In medical marijuana lawsuit involving Fort Smith cultivator, plaintiff says state in contempt of judge’s ruling

 This Sept. 30, 2016, file photo shows a marijuana bud before harvesting at a rural area near Corvallis, Ore. (AP Photo/Andrew Selsky, File)
This Sept. 30, 2016, file photo shows a marijuana bud before harvesting at a rural area near Corvallis, Ore. (AP Photo/Andrew Selsky, File)

State medical-marijuana regulators are flouting a judge's order to revoke the license of an illegally certified Northwest Arkansas cannabis grower by refusing to immediately strip the company of the license like they were told to do, lawyers for the Little Rock company that claims it's rightfully entitled to the license assert in an emergency motion on Tuesday. They warn that regulators are trying "to pull the wool over the court's eyes" and have "misled" the judge.

The cultivation license is the last of eight authorized by the state constitutional amendment passed by voters in 2016 to legalize medical marijuana. It was awarded to Fort Smith businessman Bennett "Storm" Nolan, whose River Valley Production LLC of Fort Smith began growing marijuana last year and started selling it in February as River Valley Relief Cultivation.

Pulaski County Circuit Judge Herb Wright ruled 13 days ago that Nolan and company weren't qualified candidates and shouldn't have been licensed, but for marijuana regulators ignoring their own rules, while making up others, to award the certification. He told regulators to take the license and properly award it to a legitimate candidate.

The judge was acting on a 2021 lawsuit brought by a company that claimed it had been wrongly passed over for the license, 2600 Holdings doing business as Southern Roots Cultivation.

Tuesday, Southern Roots attorney Abtin Mehdizadegan called on Wright to again intervene, stating in an emergency motion that, rather than just cancel the license like they had first promised, regulators had instead substituted an administrative process that would not conclude until the end of the month and could give Nolan and River Valley another chance to stake a claim to the license, despite the judge's ruling.

Further, Southern Roots wants the judge to hold Doralee Chandler, the director of the Alcoholic Beverage Control Administration, the enforcement arm of the medical-marijuana regulators, in contempt.

Mehdizadegan pointed out that the judge found regulators went to curious lengths to favor Bennett and River Valley, stating that Chandler appears again acting to benefit Bennett.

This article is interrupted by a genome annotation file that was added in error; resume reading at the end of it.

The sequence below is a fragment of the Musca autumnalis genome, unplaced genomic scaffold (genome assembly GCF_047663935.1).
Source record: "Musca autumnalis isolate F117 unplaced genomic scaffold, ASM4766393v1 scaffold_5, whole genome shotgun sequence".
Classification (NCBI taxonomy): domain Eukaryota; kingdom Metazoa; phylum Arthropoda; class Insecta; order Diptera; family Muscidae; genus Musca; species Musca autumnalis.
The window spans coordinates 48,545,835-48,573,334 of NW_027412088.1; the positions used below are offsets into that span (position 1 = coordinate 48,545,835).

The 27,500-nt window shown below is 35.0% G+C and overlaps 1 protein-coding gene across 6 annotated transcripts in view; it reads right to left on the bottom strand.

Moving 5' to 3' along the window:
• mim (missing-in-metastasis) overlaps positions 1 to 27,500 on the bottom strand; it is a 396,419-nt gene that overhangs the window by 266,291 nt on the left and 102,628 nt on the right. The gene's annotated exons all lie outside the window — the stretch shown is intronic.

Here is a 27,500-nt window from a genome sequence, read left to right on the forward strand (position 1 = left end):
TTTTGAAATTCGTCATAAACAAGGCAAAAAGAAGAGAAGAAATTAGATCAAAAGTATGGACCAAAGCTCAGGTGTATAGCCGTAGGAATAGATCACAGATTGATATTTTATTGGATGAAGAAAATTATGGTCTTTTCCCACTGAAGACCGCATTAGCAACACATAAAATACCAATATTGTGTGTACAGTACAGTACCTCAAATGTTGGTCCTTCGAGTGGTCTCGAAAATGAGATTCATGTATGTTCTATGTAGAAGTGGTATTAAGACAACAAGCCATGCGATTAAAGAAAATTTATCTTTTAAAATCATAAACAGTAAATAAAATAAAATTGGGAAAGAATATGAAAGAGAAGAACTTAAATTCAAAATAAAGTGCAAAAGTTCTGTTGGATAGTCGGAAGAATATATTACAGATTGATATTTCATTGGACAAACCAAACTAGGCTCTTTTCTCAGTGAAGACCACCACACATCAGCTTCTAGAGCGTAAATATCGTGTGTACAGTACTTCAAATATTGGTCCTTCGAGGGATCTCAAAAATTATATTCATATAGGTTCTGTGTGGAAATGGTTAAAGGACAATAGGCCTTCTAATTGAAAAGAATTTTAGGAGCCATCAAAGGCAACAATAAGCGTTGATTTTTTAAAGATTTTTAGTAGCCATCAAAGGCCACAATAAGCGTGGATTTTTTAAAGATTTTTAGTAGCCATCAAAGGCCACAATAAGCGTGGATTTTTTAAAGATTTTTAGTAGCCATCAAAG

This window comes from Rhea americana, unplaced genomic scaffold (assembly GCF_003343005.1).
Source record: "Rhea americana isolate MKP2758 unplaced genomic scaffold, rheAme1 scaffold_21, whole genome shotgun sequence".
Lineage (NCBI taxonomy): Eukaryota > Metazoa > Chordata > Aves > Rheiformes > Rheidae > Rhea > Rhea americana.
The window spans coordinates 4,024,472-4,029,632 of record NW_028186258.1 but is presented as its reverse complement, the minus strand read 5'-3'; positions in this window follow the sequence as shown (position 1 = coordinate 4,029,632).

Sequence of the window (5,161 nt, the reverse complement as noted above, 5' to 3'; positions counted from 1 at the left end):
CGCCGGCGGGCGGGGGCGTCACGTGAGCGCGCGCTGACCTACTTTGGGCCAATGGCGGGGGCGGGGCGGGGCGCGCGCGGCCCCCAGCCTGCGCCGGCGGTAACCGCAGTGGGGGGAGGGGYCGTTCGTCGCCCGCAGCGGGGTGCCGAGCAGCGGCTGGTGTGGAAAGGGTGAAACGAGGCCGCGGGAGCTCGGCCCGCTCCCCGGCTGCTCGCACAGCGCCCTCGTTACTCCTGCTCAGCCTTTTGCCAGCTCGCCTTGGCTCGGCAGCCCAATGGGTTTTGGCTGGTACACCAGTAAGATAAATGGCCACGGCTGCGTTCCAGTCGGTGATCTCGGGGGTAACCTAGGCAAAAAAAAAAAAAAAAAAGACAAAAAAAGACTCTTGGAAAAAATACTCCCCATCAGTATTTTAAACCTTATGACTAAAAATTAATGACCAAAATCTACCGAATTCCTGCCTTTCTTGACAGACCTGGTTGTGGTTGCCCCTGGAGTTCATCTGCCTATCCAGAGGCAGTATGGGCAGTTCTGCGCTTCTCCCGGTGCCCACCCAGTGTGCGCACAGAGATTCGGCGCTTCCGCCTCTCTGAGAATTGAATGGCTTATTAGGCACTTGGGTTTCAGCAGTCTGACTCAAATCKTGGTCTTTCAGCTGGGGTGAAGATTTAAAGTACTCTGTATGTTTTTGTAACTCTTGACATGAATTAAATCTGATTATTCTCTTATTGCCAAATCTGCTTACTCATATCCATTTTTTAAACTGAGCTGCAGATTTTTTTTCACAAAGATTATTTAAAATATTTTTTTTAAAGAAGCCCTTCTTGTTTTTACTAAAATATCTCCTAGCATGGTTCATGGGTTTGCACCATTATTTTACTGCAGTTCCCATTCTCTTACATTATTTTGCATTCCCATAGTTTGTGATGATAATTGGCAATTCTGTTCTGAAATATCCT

"Director Chandler is doing her best to deliver once again. Rather than moving with the appropriate expediency in revoking the unconstitutionally awarded license, Director Chandler is now attempting to (1) judge this Court's findings of fact and conclusions of law; and (2) provide Mr. Nolan an end-around," Mehdizadegan stated in the seven-page motion and 22-page supplemental brief. "Director Chandler is attempting once again to rinse and repeat [River Valley's] unconstitutional application through another administrative cycle. Mr. Nolan and [River Valley] (which does not exist) have no administrative rights to a hearing."

Southern Roots is asking the judge to put the issue on a fast-track to resolution by giving the state defendants until the end of the week to respond to its assertions.

Southern Roots' accusations come just as the Medical Marijuana Commission reported that patients spent about $23.4 million on 4,588 pounds in October at the state's 38 dispensaries. The largest seller was Natural Relief Dispensary in Sherwood with 443 pounds, while Suite 443 in Hot Springs sold 414 pounds. Overall, six dispensaries sold more than 200 pounds in October, the commission reported. Sales tax on medical marijuana was $2.8 million in October, for a total of $26.8 million state revenue.

As of Nov. 1, patients paid $228.4 million for 41,188 pounds of medical marijuana, with sales predicted to reach a record $275 million if the sales pattern holds up, the agency reported. The state Health Department reports 90,148 active patient cards.